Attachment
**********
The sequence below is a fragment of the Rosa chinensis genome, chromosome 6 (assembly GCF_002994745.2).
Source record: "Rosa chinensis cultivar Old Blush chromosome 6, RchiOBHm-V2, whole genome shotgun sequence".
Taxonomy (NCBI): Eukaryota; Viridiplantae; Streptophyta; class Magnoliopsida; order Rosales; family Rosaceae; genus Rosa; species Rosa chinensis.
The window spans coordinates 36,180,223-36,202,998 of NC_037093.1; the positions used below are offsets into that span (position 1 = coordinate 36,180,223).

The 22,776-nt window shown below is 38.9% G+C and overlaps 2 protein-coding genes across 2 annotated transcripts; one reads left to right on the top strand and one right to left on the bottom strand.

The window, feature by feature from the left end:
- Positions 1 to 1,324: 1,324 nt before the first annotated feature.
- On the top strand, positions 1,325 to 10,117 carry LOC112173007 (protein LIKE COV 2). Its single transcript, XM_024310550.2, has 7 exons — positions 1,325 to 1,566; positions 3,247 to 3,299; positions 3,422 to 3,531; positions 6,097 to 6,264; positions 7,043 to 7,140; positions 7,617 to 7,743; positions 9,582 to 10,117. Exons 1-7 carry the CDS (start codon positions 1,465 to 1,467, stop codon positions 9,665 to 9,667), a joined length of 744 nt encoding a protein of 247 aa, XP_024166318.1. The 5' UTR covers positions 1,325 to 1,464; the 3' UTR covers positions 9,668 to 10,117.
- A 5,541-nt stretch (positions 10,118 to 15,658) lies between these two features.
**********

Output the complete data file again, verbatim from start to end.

The sequence below is a fragment of the Rosa chinensis genome, chromosome 6 (assembly GCF_002994745.2).
Source record: "Rosa chinensis cultivar Old Blush chromosome 6, RchiOBHm-V2, whole genome shotgun sequence".
Taxonomy (NCBI): Eukaryota; Viridiplantae; Streptophyta; class Magnoliopsida; order Rosales; family Rosaceae; genus Rosa; species Rosa chinensis.
The window spans coordinates 36,180,223-36,202,998 of NC_037093.1; the positions used below are offsets into that span (position 1 = coordinate 36,180,223).

The 22,776-nt window shown below is 38.9% G+C and overlaps 2 protein-coding genes across 2 annotated transcripts; one reads left to right on the top strand and one right to left on the bottom strand.

The window, feature by feature from the left end:
- Positions 1 to 1,324: 1,324 nt before the first annotated feature.
- On the top strand, positions 1,325 to 10,117 carry LOC112173007 (protein LIKE COV 2). Its single transcript, XM_024310550.2, has 7 exons — positions 1,325 to 1,566; positions 3,247 to 3,299; positions 3,422 to 3,531; positions 6,097 to 6,264; positions 7,043 to 7,140; positions 7,617 to 7,743; positions 9,582 to 10,117. Exons 1-7 carry the CDS (start codon positions 1,465 to 1,467, stop codon positions 9,665 to 9,667), a joined length of 744 nt encoding a protein of 247 aa, XP_024166318.1. The 5' UTR covers positions 1,325 to 1,464; the 3' UTR covers positions 9,668 to 10,117.
- A 5,541-nt stretch (positions 10,118 to 15,658) lies between these two features.